Reducing the Cost of Insulin

Addressing the skyrocketing costs of medications, especially the costs of insulin, has been a longtime goal of the Governor’s. “There are powerful forces arrayed against us – not just politicians in Washington, but drug companies that gouge Californians with sky-high prices,” noted Governor Newsom at his inauguration in January 2019.[10] To address this growing concern, Governor Newsom has made partnering within a contract manufacturer of insulin part of the 2022-23 budget proposal to not only make insulin affordable, but to “lay[] the groundwork for future collaborations on other high-priority drugs [and] secur[e] more consistent and reliable supply chains.” Notably however, the budget does not specify funding amounts or specific mechanisms to achieve the proposed goal. Rather, the budget proposal signals the Administration’s willingness to “continue to work on plans to increase the availability of insulin that is priced at a fraction of current market prices, which often exceed $300 per vial” and “find drug affordability solutions [for] other high-priority drugs... [and] essential medicines.”[11]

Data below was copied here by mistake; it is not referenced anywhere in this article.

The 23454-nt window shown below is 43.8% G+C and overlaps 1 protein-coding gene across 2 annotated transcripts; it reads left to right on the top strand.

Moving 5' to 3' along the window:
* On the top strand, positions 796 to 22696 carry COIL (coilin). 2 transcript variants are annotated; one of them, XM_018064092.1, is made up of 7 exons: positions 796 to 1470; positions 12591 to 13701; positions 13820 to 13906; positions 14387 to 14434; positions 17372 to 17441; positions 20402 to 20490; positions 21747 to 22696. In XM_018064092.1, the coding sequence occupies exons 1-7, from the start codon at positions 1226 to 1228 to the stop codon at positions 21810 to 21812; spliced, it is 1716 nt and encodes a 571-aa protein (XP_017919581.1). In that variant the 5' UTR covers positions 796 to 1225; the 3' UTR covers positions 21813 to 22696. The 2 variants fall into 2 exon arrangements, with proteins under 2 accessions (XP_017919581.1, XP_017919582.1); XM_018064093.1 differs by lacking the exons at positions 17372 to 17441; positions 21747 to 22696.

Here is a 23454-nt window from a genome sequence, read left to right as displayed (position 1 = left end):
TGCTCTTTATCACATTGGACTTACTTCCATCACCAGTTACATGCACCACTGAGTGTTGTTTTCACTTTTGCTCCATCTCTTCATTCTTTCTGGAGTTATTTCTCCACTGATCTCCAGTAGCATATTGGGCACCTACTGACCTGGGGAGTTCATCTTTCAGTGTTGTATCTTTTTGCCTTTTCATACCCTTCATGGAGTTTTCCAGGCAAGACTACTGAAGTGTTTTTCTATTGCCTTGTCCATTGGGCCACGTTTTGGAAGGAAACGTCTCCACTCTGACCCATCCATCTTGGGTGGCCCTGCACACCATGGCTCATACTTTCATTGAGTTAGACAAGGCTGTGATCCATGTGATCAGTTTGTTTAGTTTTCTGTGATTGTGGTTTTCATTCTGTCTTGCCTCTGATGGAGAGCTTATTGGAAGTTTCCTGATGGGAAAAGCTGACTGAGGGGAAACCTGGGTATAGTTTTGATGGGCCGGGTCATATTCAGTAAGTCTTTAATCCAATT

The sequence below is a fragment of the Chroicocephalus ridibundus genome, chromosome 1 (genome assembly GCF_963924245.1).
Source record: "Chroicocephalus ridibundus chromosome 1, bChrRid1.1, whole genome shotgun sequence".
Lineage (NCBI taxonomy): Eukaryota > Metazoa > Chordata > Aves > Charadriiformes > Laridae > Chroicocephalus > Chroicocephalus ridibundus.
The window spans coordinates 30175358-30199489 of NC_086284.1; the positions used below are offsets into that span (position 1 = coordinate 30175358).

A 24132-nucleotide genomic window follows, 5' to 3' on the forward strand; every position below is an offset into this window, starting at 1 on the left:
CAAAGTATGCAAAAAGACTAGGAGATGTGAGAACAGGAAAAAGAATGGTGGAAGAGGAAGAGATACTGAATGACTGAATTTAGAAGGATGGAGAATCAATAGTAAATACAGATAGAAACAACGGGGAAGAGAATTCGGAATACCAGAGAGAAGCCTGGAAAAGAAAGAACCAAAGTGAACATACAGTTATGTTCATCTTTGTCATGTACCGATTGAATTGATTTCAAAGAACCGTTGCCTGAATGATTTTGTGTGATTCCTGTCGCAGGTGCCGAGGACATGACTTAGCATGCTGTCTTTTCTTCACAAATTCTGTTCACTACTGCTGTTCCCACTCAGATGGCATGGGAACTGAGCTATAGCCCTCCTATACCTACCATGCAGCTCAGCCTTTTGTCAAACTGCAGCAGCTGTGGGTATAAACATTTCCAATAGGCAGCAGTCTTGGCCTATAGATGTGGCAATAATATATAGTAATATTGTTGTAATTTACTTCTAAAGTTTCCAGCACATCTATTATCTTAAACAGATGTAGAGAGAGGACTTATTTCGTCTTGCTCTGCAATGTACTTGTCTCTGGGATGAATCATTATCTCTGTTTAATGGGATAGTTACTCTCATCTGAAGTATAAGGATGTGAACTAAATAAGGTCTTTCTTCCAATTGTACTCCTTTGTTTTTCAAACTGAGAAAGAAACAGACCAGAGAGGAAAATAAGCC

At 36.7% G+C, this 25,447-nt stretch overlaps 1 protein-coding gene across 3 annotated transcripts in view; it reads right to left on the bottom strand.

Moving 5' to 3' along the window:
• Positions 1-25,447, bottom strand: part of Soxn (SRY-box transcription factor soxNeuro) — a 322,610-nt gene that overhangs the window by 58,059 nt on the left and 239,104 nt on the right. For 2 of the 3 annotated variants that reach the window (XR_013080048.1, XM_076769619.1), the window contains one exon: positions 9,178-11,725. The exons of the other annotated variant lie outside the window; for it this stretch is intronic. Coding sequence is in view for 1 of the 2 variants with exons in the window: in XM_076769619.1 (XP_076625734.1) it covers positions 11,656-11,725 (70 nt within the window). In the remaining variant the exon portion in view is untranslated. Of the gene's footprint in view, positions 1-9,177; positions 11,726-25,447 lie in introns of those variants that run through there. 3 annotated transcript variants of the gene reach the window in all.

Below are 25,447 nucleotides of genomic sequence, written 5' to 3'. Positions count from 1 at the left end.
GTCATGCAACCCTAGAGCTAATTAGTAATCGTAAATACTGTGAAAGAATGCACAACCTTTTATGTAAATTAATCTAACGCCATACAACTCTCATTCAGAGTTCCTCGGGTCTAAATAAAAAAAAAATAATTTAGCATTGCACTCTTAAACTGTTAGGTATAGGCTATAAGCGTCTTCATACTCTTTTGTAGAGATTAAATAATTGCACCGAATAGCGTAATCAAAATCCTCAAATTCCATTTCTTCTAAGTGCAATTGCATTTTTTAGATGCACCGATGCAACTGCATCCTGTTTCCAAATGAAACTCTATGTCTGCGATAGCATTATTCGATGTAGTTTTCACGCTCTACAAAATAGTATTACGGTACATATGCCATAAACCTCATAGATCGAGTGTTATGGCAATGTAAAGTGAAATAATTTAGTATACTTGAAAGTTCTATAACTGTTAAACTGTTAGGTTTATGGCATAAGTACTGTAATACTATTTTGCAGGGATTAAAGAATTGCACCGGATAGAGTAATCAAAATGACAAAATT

Supporting Healthcare Affordability Through Covered California